Mass Protests Over Poor Social And Economic Situation Sweep Iraq

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Mass Protests Over Poor Social And Economic Situation Sweep Iraq

Protests in Iraq have continued for longer a week, on Monday continuing in the southern province of Diyala and the city of Nasiriyah.

Initially, citizens of Basra, Iraq’s second largest province and home to about 70% of the country’s proven oil reserves have gone to the streets demanding better public services and jobs. Security forces in the country are on high alert and internet has been blocked in the country’s Shiite heartland, as reported by ABC News. According to Al Jazeera, the protests escalated after on July 8th, security forces opened fire, thus killing one person. The citizens of the southern province denounced corruption, demanded water, electricity and jobs as well as poor governance of the region.

The protests also come at a time when Iraq awaits the final results of a partial recount of the vote that happened in May 2018 before a government may be formed. These elections had the lowest turnout in the 15 years since Sadam Hussein’s overthrowing and were wrought with allegations of fraud and irregularities.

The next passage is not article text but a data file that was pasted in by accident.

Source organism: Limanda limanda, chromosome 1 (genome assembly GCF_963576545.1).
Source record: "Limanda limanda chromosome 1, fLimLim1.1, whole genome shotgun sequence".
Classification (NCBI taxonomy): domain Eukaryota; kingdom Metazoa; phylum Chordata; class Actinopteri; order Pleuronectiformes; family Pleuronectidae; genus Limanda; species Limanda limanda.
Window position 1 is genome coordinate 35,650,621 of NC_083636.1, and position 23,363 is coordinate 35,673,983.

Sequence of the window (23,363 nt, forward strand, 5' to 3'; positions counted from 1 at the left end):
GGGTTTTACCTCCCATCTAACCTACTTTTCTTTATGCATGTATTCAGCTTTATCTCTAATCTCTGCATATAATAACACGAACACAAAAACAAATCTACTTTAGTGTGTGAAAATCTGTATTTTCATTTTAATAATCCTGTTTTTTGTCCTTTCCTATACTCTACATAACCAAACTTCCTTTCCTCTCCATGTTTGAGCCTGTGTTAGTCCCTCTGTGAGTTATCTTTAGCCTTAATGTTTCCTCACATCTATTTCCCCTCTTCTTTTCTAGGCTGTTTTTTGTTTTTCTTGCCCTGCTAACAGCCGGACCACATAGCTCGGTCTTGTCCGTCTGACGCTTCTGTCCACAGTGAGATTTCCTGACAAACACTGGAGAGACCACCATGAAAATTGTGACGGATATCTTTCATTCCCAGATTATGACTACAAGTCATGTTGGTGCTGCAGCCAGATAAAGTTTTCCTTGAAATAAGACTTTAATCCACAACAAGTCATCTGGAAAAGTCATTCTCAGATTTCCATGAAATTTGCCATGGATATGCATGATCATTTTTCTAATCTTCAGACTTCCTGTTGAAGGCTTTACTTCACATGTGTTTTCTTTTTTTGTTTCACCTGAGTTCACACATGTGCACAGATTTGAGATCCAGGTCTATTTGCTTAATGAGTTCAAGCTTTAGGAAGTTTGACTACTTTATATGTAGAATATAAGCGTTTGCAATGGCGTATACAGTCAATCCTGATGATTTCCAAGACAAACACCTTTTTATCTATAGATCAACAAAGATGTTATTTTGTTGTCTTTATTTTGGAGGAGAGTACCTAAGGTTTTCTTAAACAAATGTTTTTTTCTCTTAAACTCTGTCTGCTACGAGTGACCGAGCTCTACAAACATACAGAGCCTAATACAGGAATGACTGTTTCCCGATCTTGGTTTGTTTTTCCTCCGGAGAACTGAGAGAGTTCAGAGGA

On Saturday the protests reached capital Baghdad, protesters set tires on fire and tried to break into the Badr Organization’s office, forcing police to open fire, luckily there were no casualties.

In Najaf, the Shiite holy city, protesters blocked and torched part of the airport, forcing Kuwait, Iran and Jordan’s national air services suspended flights to the second biggest airport in Iraq, as quoted by ABC News.

The protests have led attacks on party offices, including those of the ruling Dawa Party. Dozens of protesters have been injured, and on Saturday, July 14th there were two victims. The total death toll according to Al Jazeera is, as of July 17th, 8 and protesters claim that they are organizing peacefully, however the response of the security forces has been excessive.